Drug metabolism mechanisms
Adiposity alters chemotherapeutic pharmacokinetics by; (i) increasing drug distribution, (ii) altering drug clearance, and (iii) modifying the drug-protein binding process (169). For example, obesity increases the distribution volume of lipolytic drugs by increasing its' accumulation in excess adipose tissue (169), thereby decreasing exposure of cancer cells to treatment agents. Behan et al. showed that excess adipose tissue could act as a “shelter” for protection against treatment toxicity, as cancer cells migrate into adipose tissue (123).
Obesity affects drug clearance via the liver, which primarily metabolizes, detoxifies and clears drugs from circulation (170). Hepatosteatosis decreases hepatic microcirculation, whereas the glomerular filtration and tubular secretion, and reabsorption in the kidneys, leads to increased drug clearance (117). Ghose et al. reported that mice fed a high fat diet, showed a decreased expression of key hepatic drug metabolizing enzymes (i.e., CYP3A11, CYP2B10 and CYP2A4), which could be the result of the high levels of pro-inflammatory mediators (IL-1β, IL-6 and TNF-α), increased phosphorylation of JNK and increased activation of NFκB (171). CYP34 activity, has also been found to be increased in a leptin knockout obesity model (172). In addition, the elimination, or the half-life of a drug may also be altered in obese individuals (173). Lastly, obesity is also associated with an increase in alpha-1 acid glycoprotein concentration, which could increase the binding of drugs in the plasma, thereby decreasing its bioavailability (174).
Furthermore, cytarabine, a treatment agent used in acute myeloid leukemia, is only toxic to cancer cells in its phosphorylated form (cytarabine triphosphate) (129). Cancer cells disrupt the phosphorylation reactions by altering the expression of enzymes involved in the metabolic activation of cytarabine i.e., aldo-keto reductase (AKR) and carbonyl reductase (CBR) (122). Sheng et al. showed that adipocytes metabolized daunorubicin (by increasing the expression of daunorubicin-metabolizing enzymes i.e., AKR-1C1, AKR-1C2, AKR-1C3 and CBR-1), which lead to the inactivation of daunorubicin and acquired resistance (175). This could implicate adipocytes/adipose tissue as a co-factor to decrease certain drug concentration in lipid-enriched tumor microenvironments (175). Evidence now also suggest that cancer cells “manipulate” adipocytes in the tumor microenvironment, in order to survive, but also alter drug pharmacokinetics and induce drug resistance by disrupting lipid storage and metabolism (13, 176).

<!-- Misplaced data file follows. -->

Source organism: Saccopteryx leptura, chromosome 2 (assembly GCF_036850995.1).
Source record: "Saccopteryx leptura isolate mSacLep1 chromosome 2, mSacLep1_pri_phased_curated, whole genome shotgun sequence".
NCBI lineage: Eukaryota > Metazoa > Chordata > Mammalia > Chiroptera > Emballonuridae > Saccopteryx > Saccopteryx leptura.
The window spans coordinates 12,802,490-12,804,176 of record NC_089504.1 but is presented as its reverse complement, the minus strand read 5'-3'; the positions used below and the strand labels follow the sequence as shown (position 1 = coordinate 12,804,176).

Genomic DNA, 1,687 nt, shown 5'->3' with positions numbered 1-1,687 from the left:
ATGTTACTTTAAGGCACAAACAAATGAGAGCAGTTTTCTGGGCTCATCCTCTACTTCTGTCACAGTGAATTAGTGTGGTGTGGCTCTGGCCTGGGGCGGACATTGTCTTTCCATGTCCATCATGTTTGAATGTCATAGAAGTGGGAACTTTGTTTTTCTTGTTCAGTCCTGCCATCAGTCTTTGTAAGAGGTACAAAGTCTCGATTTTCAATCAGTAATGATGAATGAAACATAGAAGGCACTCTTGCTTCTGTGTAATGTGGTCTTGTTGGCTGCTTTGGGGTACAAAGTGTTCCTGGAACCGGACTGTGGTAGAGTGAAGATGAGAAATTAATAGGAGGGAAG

Several mechanisms exist which can result in the modification of drug metabolism, drug transport and the failure of tumor cells to respond to chemotherapeutic drugs, due to overexpression of drug export proteins in cancer cells (169). It should be emphasized that limited evidence, investigating the role of overweight/obesity on pharmacokinetics of the majority of anti-cancer drugs in clinical trials, exists (170, 177). This is mainly attributed to participant inclusion criteria into phase I clinical trials and pharmacokinetic analyses, that exclude patients with co-morbidities, which is highly prevalent in overweight and obese cases (177).
Adipocytes in the Tumor Microenvironment: Lipid-Related Mechanisms
Breast cancer cells co-exist in a sophisticated microenvironment with various adjacent cell types including adipocytes, macrophages, fibroblast and endothelial cells (178). Evidence exist on the beneficial roles of fibroblasts, endothelial cells and macrophages in the tumor microenvironment (179–181). The exact role of adipocytes in the breast tumor microenvironment in treatment resistance remains unclear.
The presence of adipocytes in the tumor microenvironment revealed that breast tumor cells utilize adipocytes to their advantage to promote its survival, growth as well as proliferation and metastasis (13, 176). In addition, the presence of adipocytes in the tumor microenvironment also reduces the toxic effects of breast cancer treatment agents (18). For example, Trastuzumab® treatment (a monoclonal antibody targeting human epidermal growth factor-2) inhibited breast cancer cell growth in the absence of a lipoma. However, this inhibition was hindered in the presence of a lipoma suggesting that adipose tissue/adipocytes may have an impact on resistance to cancer therapy (176).
Adipocytes in the breast tumor microenvironment is characterized by both morphological and phenotypical changes. Histological analysis of human mammary tumor biopsies shows no, or very few adipocytes present (174), with characteristic smaller cell size (14). Adipocytes in the breast tumor microenvironment also display a more fibroblast like morphology known as cancer-associated adipocytes (127, 182). These phenotypical and morphological alterations induce functional changes in adipocytes to yield free fatty acids (FFA) from triglycerides (TG) stored in lipid droplets (Figure 2) (73). This is proposed to be as a result of tumor growth inducing lipolysis in adipocytes, which can result in adipose tissue mass reduction (183).